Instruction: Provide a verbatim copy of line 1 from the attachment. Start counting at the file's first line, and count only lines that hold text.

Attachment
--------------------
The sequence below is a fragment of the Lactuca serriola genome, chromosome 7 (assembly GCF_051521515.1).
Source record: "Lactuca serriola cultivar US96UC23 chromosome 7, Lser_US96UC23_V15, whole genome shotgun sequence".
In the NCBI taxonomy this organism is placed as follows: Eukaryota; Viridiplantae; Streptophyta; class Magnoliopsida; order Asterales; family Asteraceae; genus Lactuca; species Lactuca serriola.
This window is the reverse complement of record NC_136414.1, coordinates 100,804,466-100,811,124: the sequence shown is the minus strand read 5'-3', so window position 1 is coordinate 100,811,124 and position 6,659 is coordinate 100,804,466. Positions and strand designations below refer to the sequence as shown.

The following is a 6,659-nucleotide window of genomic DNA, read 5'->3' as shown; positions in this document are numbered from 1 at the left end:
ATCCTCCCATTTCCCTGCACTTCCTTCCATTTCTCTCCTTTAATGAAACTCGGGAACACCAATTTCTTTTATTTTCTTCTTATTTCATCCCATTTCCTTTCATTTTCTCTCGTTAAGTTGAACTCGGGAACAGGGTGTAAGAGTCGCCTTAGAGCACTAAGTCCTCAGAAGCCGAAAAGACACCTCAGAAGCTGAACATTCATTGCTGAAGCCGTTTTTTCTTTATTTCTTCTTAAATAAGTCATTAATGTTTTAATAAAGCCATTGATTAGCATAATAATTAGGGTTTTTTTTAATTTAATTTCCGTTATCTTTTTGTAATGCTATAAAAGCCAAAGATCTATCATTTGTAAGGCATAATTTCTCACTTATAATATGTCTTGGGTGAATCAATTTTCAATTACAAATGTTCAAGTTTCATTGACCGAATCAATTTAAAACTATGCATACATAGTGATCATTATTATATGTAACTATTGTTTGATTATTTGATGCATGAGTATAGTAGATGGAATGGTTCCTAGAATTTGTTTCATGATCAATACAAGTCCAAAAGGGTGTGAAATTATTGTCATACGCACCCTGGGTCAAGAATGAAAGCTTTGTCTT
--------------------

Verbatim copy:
The sequence below is a fragment of the Lactuca serriola genome, chromosome 7 (assembly GCF_051521515.1).